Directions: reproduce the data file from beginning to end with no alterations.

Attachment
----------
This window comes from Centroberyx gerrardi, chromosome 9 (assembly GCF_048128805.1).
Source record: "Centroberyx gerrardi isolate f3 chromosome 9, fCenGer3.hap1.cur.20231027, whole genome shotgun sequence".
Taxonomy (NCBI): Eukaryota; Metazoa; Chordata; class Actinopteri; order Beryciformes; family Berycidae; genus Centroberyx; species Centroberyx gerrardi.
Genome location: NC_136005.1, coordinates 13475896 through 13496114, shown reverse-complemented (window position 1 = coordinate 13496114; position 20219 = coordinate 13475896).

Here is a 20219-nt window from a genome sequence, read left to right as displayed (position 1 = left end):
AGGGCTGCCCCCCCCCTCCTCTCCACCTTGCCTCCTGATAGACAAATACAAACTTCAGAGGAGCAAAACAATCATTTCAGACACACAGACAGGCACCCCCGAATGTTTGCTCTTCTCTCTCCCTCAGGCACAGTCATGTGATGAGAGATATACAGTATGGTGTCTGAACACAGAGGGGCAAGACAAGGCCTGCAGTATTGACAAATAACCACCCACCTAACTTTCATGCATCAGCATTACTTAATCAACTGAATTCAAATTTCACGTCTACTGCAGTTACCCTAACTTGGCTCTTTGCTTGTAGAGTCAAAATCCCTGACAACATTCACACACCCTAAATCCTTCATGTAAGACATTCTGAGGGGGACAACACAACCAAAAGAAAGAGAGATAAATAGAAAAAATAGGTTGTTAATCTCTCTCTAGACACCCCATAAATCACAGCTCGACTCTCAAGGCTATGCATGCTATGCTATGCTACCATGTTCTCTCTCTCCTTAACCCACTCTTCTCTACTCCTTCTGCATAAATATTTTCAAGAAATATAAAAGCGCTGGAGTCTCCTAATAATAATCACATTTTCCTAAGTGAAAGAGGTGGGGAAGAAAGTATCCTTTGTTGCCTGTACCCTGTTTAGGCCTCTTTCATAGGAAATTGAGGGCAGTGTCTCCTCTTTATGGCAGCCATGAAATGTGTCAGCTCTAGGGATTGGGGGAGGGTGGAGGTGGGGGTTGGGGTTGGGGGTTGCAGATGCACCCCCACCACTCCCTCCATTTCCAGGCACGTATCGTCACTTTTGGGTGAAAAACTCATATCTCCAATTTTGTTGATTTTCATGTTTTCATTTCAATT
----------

This window comes from Centroberyx gerrardi, chromosome 9 (assembly GCF_048128805.1).
Source record: "Centroberyx gerrardi isolate f3 chromosome 9, fCenGer3.hap1.cur.20231027, whole genome shotgun sequence".
Taxonomy (NCBI): Eukaryota; Metazoa; Chordata; class Actinopteri; order Beryciformes; family Berycidae; genus Centroberyx; species Centroberyx gerrardi.
Genome location: NC_136005.1, coordinates 13475896 through 13496114, shown reverse-complemented (window position 1 = coordinate 13496114; position 20219 = coordinate 13475896).

Here is a 20219-nt window from a genome sequence, read left to right as displayed (position 1 = left end):
AGGGCTGCCCCCCCCCTCCTCTCCACCTTGCCTCCTGATAGACAAATACAAACTTCAGAGGAGCAAAACAATCATTTCAGACACACAGACAGGCACCCCCGAATGTTTGCTCTTCTCTCTCCCTCAGGCACAGTCATGTGATGAGAGATATACAGTATGGTGTCTGAACACAGAGGGGCAAGACAAGGCCTGCAGTATTGACAAATAACCACCCACCTAACTTTCATGCATCAGCATTACTTAATCAACTGAATTCAAATTTCACGTCTACTGCAGTTACCCTAACTTGGCTCTTTGCTTGTAGAGTCAAAATCCCTGACAACATTCACACACCCTAAATCCTTCATGTAAGACATTCTGAGGGGGACAACACAACCAAAAGAAAGAGAGATAAATAGAAAAAATAGGTTGTTAATCTCTCTCTAGACACCCCATAAATCACAGCTCGACTCTCAAGGCTATGCATGCTATGCTATGCTACCATGTTCTCTCTCTCCTTAACCCACTCTTCTCTACTCCTTCTGCATAAATATTTTCAAGAAATATAAAAGCGCTGGAGTCTCCTAATAATAATCACATTTTCCTAAGTGAAAGAGGTGGGGAAGAAAGTATCCTTTGTTGCCTGTACCCTGTTTAGGCCTCTTTCATAGGAAATTGAGGGCAGTGTCTCCTCTTTATGGCAGCCATGAAATGTGTCAGCTCTAGGGATTGGGGGAGGGTGGAGGTGGGGGTTGGGGTTGGGGGTTGCAGATGCACCCCCACCACTCCCTCCATTTCCAGGCACGTATCGTCACTTTTGGGTGAAAAACTCATATCTCCAATTTTGTTGATTTTCATGTTTTCATTTCAATT